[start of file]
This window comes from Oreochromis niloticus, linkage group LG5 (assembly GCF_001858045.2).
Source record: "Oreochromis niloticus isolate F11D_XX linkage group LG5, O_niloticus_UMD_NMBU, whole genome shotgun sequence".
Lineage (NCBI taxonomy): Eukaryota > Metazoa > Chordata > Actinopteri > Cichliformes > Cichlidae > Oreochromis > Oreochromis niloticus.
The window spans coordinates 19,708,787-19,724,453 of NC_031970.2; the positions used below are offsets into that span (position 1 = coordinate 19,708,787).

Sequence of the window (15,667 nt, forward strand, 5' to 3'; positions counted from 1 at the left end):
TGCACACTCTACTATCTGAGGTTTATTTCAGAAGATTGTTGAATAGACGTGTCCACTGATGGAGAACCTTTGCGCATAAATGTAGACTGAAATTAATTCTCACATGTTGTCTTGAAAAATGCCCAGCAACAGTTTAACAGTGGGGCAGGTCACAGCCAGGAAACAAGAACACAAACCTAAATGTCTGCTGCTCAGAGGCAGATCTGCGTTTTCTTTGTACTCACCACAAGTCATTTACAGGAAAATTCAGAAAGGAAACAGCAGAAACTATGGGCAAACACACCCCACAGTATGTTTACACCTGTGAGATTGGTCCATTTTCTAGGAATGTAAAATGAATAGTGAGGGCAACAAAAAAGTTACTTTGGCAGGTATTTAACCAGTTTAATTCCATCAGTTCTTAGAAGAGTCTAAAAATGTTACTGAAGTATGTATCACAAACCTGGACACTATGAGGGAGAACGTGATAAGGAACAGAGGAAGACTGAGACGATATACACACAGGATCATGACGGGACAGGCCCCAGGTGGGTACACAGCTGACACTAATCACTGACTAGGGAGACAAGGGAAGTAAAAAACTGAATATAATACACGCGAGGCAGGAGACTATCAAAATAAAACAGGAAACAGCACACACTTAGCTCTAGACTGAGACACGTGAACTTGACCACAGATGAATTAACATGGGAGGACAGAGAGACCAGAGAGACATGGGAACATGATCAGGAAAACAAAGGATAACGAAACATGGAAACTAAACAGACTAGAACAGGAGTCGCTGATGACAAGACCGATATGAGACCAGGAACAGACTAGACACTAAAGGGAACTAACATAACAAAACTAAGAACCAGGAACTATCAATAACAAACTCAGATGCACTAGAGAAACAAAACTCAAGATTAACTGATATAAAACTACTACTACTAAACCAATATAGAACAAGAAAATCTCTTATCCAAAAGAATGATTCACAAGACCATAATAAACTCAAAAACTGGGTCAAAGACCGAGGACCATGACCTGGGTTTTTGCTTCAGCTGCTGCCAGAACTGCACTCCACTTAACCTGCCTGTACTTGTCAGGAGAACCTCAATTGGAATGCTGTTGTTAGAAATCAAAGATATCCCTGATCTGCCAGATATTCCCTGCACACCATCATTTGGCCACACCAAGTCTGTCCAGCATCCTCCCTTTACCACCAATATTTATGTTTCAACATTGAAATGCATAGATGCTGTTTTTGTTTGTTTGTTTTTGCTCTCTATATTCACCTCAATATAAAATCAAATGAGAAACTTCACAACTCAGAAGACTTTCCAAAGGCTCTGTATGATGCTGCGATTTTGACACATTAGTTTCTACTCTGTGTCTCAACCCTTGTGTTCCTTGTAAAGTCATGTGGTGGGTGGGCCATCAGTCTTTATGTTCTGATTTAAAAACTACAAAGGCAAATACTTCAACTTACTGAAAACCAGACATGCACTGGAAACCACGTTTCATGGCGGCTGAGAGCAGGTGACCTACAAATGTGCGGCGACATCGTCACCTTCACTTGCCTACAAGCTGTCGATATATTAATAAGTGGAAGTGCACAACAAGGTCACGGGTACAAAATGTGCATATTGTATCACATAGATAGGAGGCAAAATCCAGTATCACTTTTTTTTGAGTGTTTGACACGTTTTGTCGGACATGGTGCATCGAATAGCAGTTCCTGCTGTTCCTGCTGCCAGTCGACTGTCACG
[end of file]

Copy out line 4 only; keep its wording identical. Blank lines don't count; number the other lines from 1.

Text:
The window spans coordinates 19,708,787-19,724,453 of NC_031970.2; the positions used below are offsets into that span (position 1 = coordinate 19,708,787).